The USS Kendrick is a an extreme diving site situated 10 miles off Key West Florida.
This 3 battle star Bristol class destroyer was commissioned in September, 1942.
She served in WW II even after her rudder was hit by a torpedo, severely affecting her steering.
Once the Kendrick was seaworthy again, she continued to see action.
As part of the Allied forces, she provided gunfire support to troops fighting against the enemy Axis in Italy.
Kendrick Wreck Conditions
In March, 1968 the Navy used her sleek form for demolition testing and eventually the Kendrick sank to the ocean floor.
Today, her 348 foot long frame with it's narrow 36 foot beam, sits upright in an east to west direction at a depth of 325 feet with portions rising to 250 feet.
Considering her length and depth, only technical divers, in very good shape, and using a proper mix of gas can consider wreck diving her recesses.
When Florida Keys wreck diving you'll find the Kendrick has additional challenges, over and above the obvious problems associated with her greater depth. She is unmarked, sits close to the current and her beam is quite narrow. Without GPS coordinates, these factors make locating and landing on the Kendrick almost impossible.
Courtesy YouTube.com and aocfishman00 USS Wilkes Barre and USS Kendrick
Even for technical divers, reaching her lower depths can be quite complicated as the current can be exceptionally strong. Once you've arrived at the wreck, the current will still work against you or pull you around, making every movement an effort.
The water temperature is also considerably colder at these depths than further up. The chilly temperature, combined with the strong current, can make movement extremely difficult.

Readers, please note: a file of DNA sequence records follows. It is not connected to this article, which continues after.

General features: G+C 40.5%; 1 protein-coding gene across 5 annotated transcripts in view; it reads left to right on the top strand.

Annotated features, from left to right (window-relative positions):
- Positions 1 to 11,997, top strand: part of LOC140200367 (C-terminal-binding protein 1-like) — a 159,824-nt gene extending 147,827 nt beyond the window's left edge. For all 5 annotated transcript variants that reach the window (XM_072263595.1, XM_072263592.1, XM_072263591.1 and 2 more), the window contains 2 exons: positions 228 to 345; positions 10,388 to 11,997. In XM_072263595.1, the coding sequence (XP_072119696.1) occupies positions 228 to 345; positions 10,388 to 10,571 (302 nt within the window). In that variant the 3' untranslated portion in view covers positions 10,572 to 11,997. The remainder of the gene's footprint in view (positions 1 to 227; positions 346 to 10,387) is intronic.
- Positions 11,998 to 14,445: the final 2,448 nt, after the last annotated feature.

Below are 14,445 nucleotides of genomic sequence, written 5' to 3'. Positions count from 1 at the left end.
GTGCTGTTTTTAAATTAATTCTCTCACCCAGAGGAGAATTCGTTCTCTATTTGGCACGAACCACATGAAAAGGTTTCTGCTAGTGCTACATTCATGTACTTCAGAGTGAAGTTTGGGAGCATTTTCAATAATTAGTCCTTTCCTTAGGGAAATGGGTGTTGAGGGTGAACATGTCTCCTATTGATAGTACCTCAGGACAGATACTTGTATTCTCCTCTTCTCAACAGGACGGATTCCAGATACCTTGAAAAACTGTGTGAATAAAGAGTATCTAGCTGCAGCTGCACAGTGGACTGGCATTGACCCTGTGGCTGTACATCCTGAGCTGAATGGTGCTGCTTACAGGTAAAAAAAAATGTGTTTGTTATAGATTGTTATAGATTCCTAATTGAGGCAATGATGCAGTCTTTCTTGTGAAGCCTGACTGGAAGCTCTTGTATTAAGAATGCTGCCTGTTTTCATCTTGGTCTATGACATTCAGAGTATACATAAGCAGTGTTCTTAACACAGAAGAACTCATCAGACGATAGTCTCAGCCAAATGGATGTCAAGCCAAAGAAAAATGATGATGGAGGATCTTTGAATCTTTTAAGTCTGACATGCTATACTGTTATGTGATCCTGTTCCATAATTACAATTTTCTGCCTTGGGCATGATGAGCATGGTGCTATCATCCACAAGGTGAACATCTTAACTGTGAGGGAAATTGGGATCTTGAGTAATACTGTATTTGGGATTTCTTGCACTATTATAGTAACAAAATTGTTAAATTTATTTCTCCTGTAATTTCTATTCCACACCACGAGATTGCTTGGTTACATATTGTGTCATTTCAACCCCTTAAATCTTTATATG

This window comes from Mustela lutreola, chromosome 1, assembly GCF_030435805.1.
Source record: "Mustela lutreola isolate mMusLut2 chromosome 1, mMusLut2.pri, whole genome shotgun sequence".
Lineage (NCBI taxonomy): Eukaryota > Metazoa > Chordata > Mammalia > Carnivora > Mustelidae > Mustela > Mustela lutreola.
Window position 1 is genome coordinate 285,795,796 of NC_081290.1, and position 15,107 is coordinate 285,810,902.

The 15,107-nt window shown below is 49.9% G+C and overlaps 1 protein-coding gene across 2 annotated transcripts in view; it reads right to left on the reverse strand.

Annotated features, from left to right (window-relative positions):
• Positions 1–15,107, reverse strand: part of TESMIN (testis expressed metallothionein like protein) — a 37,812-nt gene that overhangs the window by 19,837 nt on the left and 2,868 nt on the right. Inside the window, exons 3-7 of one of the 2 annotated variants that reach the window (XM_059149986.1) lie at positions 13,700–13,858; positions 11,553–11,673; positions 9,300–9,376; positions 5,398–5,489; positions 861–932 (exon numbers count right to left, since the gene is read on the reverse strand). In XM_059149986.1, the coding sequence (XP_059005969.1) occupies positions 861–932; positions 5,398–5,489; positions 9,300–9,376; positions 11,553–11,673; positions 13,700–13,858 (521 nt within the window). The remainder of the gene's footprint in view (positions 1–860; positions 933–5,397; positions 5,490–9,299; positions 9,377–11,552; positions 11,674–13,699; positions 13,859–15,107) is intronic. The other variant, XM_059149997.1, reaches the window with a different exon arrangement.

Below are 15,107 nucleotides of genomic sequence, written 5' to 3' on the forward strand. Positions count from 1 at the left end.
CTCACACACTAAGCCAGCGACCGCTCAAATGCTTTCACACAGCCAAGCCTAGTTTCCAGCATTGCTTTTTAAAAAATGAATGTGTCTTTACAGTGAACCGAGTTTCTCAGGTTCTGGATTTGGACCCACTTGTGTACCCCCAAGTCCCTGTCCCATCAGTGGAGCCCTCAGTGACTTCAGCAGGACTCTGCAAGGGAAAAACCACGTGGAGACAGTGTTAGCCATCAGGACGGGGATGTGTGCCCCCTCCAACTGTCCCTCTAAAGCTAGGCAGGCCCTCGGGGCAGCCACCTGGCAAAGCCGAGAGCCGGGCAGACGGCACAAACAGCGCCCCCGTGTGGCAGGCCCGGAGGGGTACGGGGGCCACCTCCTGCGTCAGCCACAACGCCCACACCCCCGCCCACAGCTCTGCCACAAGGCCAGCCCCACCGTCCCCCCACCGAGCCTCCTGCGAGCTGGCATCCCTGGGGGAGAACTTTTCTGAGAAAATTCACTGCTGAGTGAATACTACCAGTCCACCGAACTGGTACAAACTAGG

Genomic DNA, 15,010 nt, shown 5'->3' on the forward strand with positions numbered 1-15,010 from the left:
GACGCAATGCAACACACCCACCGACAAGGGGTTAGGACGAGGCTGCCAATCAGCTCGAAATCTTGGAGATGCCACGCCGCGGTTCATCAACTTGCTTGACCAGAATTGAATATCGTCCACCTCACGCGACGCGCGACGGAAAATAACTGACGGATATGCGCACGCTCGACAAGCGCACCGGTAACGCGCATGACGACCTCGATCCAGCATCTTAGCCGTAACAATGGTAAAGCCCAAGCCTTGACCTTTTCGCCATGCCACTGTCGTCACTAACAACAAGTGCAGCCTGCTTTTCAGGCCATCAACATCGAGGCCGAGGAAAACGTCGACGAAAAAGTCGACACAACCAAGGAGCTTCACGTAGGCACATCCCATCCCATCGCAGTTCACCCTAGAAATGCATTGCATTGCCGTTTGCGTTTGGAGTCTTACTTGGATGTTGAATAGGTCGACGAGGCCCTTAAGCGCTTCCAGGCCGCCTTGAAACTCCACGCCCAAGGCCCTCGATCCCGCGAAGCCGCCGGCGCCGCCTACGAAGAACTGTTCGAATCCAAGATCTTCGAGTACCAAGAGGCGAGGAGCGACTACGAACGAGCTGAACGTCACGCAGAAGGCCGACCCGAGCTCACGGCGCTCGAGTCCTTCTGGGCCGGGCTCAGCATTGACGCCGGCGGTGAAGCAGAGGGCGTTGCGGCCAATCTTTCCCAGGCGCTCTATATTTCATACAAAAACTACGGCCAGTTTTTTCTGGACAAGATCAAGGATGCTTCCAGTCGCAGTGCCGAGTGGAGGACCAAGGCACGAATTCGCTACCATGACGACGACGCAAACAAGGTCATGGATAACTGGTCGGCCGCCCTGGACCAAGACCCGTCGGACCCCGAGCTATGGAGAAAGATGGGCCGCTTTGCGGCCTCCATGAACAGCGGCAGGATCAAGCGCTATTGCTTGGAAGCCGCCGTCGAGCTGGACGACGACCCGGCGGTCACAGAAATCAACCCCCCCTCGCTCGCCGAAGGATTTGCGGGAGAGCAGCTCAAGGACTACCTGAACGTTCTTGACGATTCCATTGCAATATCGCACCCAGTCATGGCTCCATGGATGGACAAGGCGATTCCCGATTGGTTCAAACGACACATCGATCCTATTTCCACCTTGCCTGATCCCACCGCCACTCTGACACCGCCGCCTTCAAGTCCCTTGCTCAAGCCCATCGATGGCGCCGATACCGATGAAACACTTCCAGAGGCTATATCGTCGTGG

This is one of those Key West wreck dives, that substantially rewards those technical divers with the right scuba diving certification. Scuba diving Key West at this level, the underwater world takes on a whole new look and feel.
The few fish you'll find will be larger, the water colder by as much as 40 degrees from surface to bottom, and the pull of the current is strong, very strong.
This is total high octane adrenalin, and one of the most invigorating rushes you'll experience as you brave to go where few other wreck divers can or dare.
What's also interesting about this Key West dive is that even though they tested explosive ordnance on her, she's in relatively intact condition.
She was properly prepped before the exercises began, and some of her machinery and equipment were removed. However, many of the Kendrick portholes are intact, and while her hull is split in two, the pieces are fairly close together. This means that unlike the
Wilkes-Barre, she's treated as a one dive trip.
At-A-Glance Wreck Diving Description and GPS Coordinates
USS Kendrik - Destroyer - 348' Location
10 miles from Key West GPS Co-ordinates
24 27.609N 81 36.065W Markers
Technical Diving Depth
Good Dive Site Description
Water is cold and current can be very strong, although occasionally it can be very minimal. Ship rests east - west, split in two, but in good condition with a hole in starboard Marine Life
Brittle stars, shark, snapper, grouper, scamp, amberjacks. The number and variety of marine life found here is quite minimal due to strong currents and chilly waters
Anyone who's been scuba diving Florida Keys and seen her sleek form, marvels at her build, and her razor sharp bow. This however is not one of your "for the weak of heart" Florida Keys shipwrecks.
Not only does it take a fair amount of bravado to venture down to these bone-chilling depths, it takes considerable strength. On this dive trip, stamina and skill are also critical as the current rips and tears at you, making you every movement seemingly impossible. But for those who make this scuba diving trip - what a ride at the USS Kendrick!
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